Childhood Imagination Sows Seeds of Future Brilliance
Among other things, as Dr. Koshy looks at Content and Style, he draws our attention to the Dalit poets. For those of you unfamiliar with this term, Dalits are at the bottom of the Hindu caste system and despite laws to protect them, they still face widespread discrimination in India. It is one thing being oppressed by an external colonialist power, but quite another to be oppressed from within your own culture. Perhaps it is to these subversive new voices gusting through the untouchable margins of society that we look for a new uprising, a new interruption of syntax and perfect narrative. We look for something unexpected that makes us feel, be jarred and challenged. Isn’t that how we express the inexpressible and fulfill the role of poet? Thank you Dr. Koshy for the great post.
By Dr. Ampat Koshy
To say that India, the nation on earth with the second largest population, is full of mind-boggling diversity is a cliché . It ought to have unity too but does not, in many respects, as the concept of nation in all its awesomeness is still only being defined by its myriad citizens. Coming to poetry, this is best exemplified by the fact that its many strands do not follow any predictable pattern. As a critic with the courage to be different, honest, and speaking for the lesser or silenced or unheard and unknown voices in India, trying to forge a new future for them, I want to briefly delineate some of these controversial strands for the readers. My limit is naturally that I deal only with English poetry or poetry in translation.
By Dalit poetry I mean poetry written by Dalits who themselves no longer perhaps particularly care whether they are thus referred to or not, by themselves or others, or their poetry talks of their sufferings or not. What has emerged is something stronger than the efforts of the ones who try to push them down as this poem shows, by matching or surpassing the best in poetic power. Written by Anilkumar Payappilly Vijayan, it is a study in how to effectively intellectualize any ‘untouchable’s’ multiplying sufferings in its choiceless historical implications and subtle nuances.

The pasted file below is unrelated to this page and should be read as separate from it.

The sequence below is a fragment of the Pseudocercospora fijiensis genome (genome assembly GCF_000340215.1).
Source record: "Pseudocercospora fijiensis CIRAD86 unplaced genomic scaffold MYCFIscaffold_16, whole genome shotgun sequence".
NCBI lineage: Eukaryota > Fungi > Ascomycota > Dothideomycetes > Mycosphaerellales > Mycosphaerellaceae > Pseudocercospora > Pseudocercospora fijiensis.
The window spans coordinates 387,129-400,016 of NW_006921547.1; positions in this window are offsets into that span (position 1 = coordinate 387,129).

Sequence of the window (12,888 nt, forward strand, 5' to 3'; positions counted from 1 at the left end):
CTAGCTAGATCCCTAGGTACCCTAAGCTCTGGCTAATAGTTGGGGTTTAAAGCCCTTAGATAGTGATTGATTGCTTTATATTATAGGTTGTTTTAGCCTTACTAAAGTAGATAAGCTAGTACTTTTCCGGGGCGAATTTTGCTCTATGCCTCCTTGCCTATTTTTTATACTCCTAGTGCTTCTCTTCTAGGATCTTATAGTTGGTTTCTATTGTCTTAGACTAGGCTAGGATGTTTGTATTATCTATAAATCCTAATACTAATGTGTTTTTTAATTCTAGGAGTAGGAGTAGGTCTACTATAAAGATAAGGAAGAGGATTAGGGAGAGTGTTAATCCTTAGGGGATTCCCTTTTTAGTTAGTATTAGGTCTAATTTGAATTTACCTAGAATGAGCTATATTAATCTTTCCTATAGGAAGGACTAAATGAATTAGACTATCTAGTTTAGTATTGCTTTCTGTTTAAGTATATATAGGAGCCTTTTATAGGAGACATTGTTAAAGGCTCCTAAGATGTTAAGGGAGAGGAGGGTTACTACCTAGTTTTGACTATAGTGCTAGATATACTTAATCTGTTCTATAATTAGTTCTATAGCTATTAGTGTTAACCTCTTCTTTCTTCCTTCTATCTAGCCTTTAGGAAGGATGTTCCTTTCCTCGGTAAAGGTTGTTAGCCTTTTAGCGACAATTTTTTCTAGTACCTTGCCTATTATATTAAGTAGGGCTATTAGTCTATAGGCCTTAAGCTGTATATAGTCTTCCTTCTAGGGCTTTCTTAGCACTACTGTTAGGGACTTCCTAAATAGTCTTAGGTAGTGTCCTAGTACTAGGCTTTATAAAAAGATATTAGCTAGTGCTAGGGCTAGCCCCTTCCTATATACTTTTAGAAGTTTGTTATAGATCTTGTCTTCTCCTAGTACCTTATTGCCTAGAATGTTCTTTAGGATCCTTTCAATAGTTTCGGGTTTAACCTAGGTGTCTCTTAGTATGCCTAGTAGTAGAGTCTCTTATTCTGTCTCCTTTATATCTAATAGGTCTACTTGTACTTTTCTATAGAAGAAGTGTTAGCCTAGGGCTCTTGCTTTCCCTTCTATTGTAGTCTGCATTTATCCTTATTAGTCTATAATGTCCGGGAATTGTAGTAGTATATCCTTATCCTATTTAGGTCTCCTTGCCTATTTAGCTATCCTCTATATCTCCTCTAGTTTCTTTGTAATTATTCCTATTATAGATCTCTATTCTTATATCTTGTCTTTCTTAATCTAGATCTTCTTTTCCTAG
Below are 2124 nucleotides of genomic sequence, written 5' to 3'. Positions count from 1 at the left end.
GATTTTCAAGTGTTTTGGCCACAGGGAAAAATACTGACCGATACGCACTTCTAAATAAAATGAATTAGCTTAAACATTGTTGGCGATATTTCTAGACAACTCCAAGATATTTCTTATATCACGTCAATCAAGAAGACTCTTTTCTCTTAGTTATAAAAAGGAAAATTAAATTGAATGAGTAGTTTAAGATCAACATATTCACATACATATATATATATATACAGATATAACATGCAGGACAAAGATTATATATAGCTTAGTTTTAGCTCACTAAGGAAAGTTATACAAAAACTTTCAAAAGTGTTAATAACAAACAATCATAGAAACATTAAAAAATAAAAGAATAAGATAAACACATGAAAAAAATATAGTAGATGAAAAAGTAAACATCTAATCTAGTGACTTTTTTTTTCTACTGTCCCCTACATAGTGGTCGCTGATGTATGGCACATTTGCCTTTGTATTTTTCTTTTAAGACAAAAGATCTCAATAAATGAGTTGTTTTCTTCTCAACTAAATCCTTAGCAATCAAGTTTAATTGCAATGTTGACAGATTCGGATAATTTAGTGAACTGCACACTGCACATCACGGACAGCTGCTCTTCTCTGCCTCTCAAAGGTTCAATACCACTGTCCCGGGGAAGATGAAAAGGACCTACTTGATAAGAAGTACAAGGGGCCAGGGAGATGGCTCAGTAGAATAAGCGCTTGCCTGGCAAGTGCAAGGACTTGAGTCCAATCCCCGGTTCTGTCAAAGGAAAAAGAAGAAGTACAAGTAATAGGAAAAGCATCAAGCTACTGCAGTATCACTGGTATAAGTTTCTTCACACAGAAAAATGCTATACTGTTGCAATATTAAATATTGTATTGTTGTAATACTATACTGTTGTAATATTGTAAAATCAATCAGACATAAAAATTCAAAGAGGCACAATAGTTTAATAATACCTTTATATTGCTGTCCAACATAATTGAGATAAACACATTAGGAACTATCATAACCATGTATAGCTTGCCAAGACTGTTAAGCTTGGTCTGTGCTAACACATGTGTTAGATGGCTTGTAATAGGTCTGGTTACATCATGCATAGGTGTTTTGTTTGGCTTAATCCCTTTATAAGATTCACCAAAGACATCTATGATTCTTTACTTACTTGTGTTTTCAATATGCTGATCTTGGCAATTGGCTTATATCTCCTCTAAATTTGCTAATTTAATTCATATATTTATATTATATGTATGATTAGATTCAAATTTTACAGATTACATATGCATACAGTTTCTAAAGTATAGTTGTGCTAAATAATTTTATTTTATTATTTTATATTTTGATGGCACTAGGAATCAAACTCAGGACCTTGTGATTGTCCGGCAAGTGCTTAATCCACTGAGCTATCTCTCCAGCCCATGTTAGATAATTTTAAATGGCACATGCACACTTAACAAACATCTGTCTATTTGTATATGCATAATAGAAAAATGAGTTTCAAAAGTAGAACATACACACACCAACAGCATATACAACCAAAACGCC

No Clear Demarcation*
(of, by and for a nil)
We thus arrive at the fault lines
Step by step
Mere repetition, our fears
Earlier the earth was Euclidean
Flat and uncorrupted by mafia
With parallel lines embracing only
Far away from the field of vision
We neatly made it Riemannian
Curved, explorable manifolds,
On the surface, all parallel lines,
Once untouched and untouchable,
Get together before our sad eyes
* From Ezra Pound’s Canto XLV ( © to the author. )
This is a far cry from Dr Ambedkar and his significant document “The Annihilation of Caste” but at times grips me much more in its chilling post- Poundian in the Hugh Kennerian sense of the word realism, honestly.
In terms of totally disparate classification, I could now talk in an apples and oranges kind of fashion of Keralites or Bengalis writing in Englishes along with those in and of other Indian states, my choice of mentioning those two states very clearly highlighting visibility and not necessarily quality. Or of poetry by Muslims, Marxists with their post colonial and anti-capitalist outlook represented at their virulent subversive best by Atindriyo Chakraborty in his previous Wednesday’s article, (pro-) Maoists, Christians, oppressed adivasis or tribals, women, children, the differently abled, lgbt poetry, the people in Kashmir torn on three or four or even five different political fault-lines, the ones in Gujarat who feel the heat, North Easterners like Susma Sharma Gurumayum, those who write poetry for the ecology and environment and/or socially conscious poetry, poetry for its own sake or poetry as humour, the very important group of translators or bilingualists or multilingual poets etc., etc. I love the chaos in this kind of classification, but it is essentially mapping the real underbelly of the nation speaking in its ‘other’ varieties, multiplicity, pluralisms and variegatedness, not recognised but more powerful than the ones that are seemingly in the corridors and echelons of power or in the groves of academe right now.